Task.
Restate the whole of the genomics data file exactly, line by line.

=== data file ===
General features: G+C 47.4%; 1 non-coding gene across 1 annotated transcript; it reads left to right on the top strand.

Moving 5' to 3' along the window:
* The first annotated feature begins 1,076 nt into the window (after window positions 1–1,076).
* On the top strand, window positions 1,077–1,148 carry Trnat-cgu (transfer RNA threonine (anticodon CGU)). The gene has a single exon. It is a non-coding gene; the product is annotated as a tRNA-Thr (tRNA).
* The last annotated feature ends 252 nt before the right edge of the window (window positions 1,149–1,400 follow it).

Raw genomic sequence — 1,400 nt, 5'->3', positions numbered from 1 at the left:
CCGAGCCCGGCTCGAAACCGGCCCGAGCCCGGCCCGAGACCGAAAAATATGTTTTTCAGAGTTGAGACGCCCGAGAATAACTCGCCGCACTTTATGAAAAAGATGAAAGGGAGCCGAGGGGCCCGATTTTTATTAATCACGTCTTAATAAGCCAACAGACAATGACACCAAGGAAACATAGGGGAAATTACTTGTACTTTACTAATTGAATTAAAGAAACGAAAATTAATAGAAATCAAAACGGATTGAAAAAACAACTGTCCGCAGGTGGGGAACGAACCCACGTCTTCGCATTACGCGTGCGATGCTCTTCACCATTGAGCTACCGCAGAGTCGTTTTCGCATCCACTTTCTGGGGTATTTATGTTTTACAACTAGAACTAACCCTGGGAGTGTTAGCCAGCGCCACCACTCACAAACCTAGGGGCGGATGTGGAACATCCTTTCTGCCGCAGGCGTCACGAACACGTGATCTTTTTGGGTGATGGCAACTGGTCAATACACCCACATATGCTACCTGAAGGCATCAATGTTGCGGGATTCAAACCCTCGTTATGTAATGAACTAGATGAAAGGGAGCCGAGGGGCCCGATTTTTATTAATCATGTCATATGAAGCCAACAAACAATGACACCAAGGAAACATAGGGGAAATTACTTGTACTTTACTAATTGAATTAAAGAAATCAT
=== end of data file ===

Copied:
General features: G+C 47.4%; 1 non-coding gene across 1 annotated transcript; it reads left to right on the top strand.

Moving 5' to 3' along the window:
* The first annotated feature begins 1,076 nt into the window (after window positions 1–1,076).
* On the top strand, window positions 1,077–1,148 carry Trnat-cgu (transfer RNA threonine (anticodon CGU)). The gene has a single exon. It is a non-coding gene; the product is annotated as a tRNA-Thr (tRNA).
* The last annotated feature ends 252 nt before the right edge of the window (window positions 1,149–1,400 follow it).

Raw genomic sequence — 1,400 nt, 5'->3', positions numbered from 1 at the left:
CCGAGCCCGGCTCGAAACCGGCCCGAGCCCGGCCCGAGACCGAAAAATATGTTTTTCAGAGTTGAGACGCCCGAGAATAACTCGCCGCACTTTATGAAAAAGATGAAAGGGAGCCGAGGGGCCCGATTTTTATTAATCACGTCTTAATAAGCCAACAGACAATGACACCAAGGAAACATAGGGGAAATTACTTGTACTTTACTAATTGAATTAAAGAAACGAAAATTAATAGAAATCAAAACGGATTGAAAAAACAACTGTCCGCAGGTGGGGAACGAACCCACGTCTTCGCATTACGCGTGCGATGCTCTTCACCATTGAGCTACCGCAGAGTCGTTTTCGCATCCACTTTCTGGGGTATTTATGTTTTACAACTAGAACTAACCCTGGGAGTGTTAGCCAGCGCCACCACTCACAAACCTAGGGGCGGATGTGGAACATCCTTTCTGCCGCAGGCGTCACGAACACGTGATCTTTTTGGGTGATGGCAACTGGTCAATACACCCACATATGCTACCTGAAGGCATCAATGTTGCGGGATTCAAACCCTCGTTATGTAATGAACTAGATGAAAGGGAGCCGAGGGGCCCGATTTTTATTAATCATGTCATATGAAGCCAACAAACAATGACACCAAGGAAACATAGGGGAAATTACTTGTACTTTACTAATTGAATTAAAGAAATCAT